Post hoc analysis of data from two clinical trials evaluating the minimal clinically important change in international restless legs syndrome sum score in patients with restless legs syndrome (willis-ekbom disease)

William G. Ondo, Frank Grieger, Kimberly Moran, Ralf Kohnen, Thomas Roth

Research output: Contribution to journalArticle

4 Scopus citations

Abstract

Study Objectives: Determine the minimal clinically important change (MCIC), a measure determining the minimum change in scale score perceived as clinically beneficial, for the international restless legs syndrome (IRLS) and restless legs syndrome 6-item questionnaire (RLS-6) in patients with moderate to severe restless legs syndrome (RLS/Willis-Ekbom disease) treated with the rotigotine transdermal system. Methods: This post hoc analysis analyzed data from two 6-mo randomized, double-blind, placebo-controlled studies (SP790 [NCT00136045]; SP792 [NCT00135993]) individually and as a pooled analysis in rotigotine-treated patients, with baseline and end of maintenance IRLS and Clinical Global Impressions of change (CGI Item 2) scores available for analysis. An anchor-based approach and receiver operating characteristic (ROC) curves were used to determine the MCIC for the IRLS and RLS-6. We specifically compared "much improved vs minimally improved, much improved/very much improved vs minimally improved or worse, and minimally improved or better vs no change or worse on the CGI-2 using the full analysis set (data as observed). Results: The MCIC IRLS cut-off scores for SP790 and SP792 were similar. Using the pooled SP790+SP792 analysis, the MCIC total IRLS cut-off score (sensitivity, specificity) for "much improved vs minimally improved" was-9 (0.69, 0.66), for "much improved/very much improved vs minimally improved or worse" was-11 (0.81, 0.84), and for "minimally improved or better vs no change or worse" was-9 (0.79, 0.88). MCIC ROC cut-offs were also calculated for each RLS-6 item. Conclusions: In patients with RLS, the MCIC values derived in the current analysis provide a basis for defining meaningful clinical improvement based on changes in the IRLS and RLS-6 following treatment with rotigotine.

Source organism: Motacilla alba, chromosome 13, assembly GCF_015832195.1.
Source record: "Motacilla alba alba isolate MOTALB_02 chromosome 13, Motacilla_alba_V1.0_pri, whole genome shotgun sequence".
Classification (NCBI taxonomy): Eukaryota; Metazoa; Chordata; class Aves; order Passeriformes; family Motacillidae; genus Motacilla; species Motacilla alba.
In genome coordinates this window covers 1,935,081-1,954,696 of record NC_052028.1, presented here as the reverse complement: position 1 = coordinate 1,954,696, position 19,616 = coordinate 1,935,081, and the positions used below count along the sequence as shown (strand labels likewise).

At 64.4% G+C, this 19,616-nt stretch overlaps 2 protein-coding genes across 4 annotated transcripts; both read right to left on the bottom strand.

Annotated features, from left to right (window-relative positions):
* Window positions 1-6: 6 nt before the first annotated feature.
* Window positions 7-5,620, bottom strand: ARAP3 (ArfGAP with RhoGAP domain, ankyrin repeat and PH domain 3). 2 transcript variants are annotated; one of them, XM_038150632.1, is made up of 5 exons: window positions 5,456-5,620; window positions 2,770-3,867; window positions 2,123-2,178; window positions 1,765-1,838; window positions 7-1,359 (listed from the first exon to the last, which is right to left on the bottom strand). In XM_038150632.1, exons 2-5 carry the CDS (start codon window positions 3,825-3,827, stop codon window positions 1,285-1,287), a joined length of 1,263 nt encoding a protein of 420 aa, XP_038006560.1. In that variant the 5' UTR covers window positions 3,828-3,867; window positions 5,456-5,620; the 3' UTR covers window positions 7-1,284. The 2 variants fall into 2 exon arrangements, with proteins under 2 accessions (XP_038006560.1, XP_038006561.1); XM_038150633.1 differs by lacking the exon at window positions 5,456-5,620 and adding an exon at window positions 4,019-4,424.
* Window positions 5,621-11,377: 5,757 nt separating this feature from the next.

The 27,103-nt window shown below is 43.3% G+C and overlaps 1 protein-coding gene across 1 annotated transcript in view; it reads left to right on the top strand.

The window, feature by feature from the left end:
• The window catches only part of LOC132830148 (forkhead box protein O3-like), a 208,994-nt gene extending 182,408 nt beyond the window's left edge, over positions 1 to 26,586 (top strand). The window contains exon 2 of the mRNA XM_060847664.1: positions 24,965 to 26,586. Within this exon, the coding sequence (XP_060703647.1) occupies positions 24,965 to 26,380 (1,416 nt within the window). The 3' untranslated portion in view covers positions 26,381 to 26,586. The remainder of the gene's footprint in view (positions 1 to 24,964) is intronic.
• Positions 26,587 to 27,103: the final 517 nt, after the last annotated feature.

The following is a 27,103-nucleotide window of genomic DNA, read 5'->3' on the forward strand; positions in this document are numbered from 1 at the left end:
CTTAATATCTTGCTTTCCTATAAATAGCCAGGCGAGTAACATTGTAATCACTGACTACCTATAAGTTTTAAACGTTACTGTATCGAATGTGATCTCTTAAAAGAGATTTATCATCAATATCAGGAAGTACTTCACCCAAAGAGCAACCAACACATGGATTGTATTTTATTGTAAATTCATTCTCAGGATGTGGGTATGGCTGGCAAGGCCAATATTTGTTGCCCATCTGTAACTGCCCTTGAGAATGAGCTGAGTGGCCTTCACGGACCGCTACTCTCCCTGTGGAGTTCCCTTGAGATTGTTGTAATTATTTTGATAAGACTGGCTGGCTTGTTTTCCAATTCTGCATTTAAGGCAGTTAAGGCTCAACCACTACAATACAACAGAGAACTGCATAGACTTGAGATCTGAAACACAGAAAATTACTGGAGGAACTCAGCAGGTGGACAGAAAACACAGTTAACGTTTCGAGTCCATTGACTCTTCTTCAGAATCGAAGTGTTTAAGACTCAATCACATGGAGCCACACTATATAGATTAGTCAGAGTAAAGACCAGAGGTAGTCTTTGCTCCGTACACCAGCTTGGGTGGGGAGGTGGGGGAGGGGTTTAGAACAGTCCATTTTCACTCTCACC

Original languageEnglish (US)
Pages (from-to)63-70
Number of pages8
JournalJournal of Clinical Sleep Medicine
Volume12
Issue number1
DOIs
StatePublished - 2016

Keywords

  • Clinical study
  • Dopamine agonist
  • IRLS
  • Minimal clinically important change
  • RLS-6
  • Restless legs syndrome
  • Rotigotine
  • Sleep disturbance

ASJC Scopus subject areas

  • Pulmonary and Respiratory Medicine
  • Neurology
  • Clinical Neurology

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